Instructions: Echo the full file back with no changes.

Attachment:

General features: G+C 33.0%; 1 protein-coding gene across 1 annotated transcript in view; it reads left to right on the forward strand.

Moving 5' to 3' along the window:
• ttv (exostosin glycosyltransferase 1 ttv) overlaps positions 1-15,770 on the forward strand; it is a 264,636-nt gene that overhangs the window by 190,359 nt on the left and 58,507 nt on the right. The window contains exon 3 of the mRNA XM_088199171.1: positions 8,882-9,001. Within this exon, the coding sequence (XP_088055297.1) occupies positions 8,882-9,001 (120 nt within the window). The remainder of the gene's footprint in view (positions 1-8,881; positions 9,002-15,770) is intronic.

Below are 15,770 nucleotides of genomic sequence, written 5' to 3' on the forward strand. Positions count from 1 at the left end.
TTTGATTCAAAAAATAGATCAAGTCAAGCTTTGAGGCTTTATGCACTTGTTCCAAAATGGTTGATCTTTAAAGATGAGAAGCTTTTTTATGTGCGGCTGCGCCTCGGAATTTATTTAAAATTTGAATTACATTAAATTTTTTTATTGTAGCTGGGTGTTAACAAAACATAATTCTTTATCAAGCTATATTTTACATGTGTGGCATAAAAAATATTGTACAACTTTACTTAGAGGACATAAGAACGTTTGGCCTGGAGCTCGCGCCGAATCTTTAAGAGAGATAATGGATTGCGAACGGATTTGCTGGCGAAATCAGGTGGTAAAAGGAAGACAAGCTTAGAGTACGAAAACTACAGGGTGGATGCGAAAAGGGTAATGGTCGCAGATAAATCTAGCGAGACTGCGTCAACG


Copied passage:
General features: G+C 33.0%; 1 protein-coding gene across 1 annotated transcript in view; it reads left to right on the forward strand.

Moving 5' to 3' along the window:
• ttv (exostosin glycosyltransferase 1 ttv) overlaps positions 1-15,770 on the forward strand; it is a 264,636-nt gene that overhangs the window by 190,359 nt on the left and 58,507 nt on the right. The window contains exon 3 of the mRNA XM_088199171.1: positions 8,882-9,001. Within this exon, the coding sequence (XP_088055297.1) occupies positions 8,882-9,001 (120 nt within the window). The remainder of the gene's footprint in view (positions 1-8,881; positions 9,002-15,770) is intronic.

Below are 15,770 nucleotides of genomic sequence, written 5' to 3' on the forward strand. Positions count from 1 at the left end.
TTTGATTCAAAAAATAGATCAAGTCAAGCTTTGAGGCTTTATGCACTTGTTCCAAAATGGTTGATCTTTAAAGATGAGAAGCTTTTTTATGTGCGGCTGCGCCTCGGAATTTATTTAAAATTTGAATTACATTAAATTTTTTTATTGTAGCTGGGTGTTAACAAAACATAATTCTTTATCAAGCTATATTTTACATGTGTGGCATAAAAAATATTGTACAACTTTACTTAGAGGACATAAGAACGTTTGGCCTGGAGCTCGCGCCGAATCTTTAAGAGAGATAATGGATTGCGAACGGATTTGCTGGCGAAATCAGGTGGTAAAAGGAAGACAAGCTTAGAGTACGAAAACTACAGGGTGGATGCGAAAAGGGTAATGGTCGCAGATAAATCTAGCGAGACTGCGTCAACG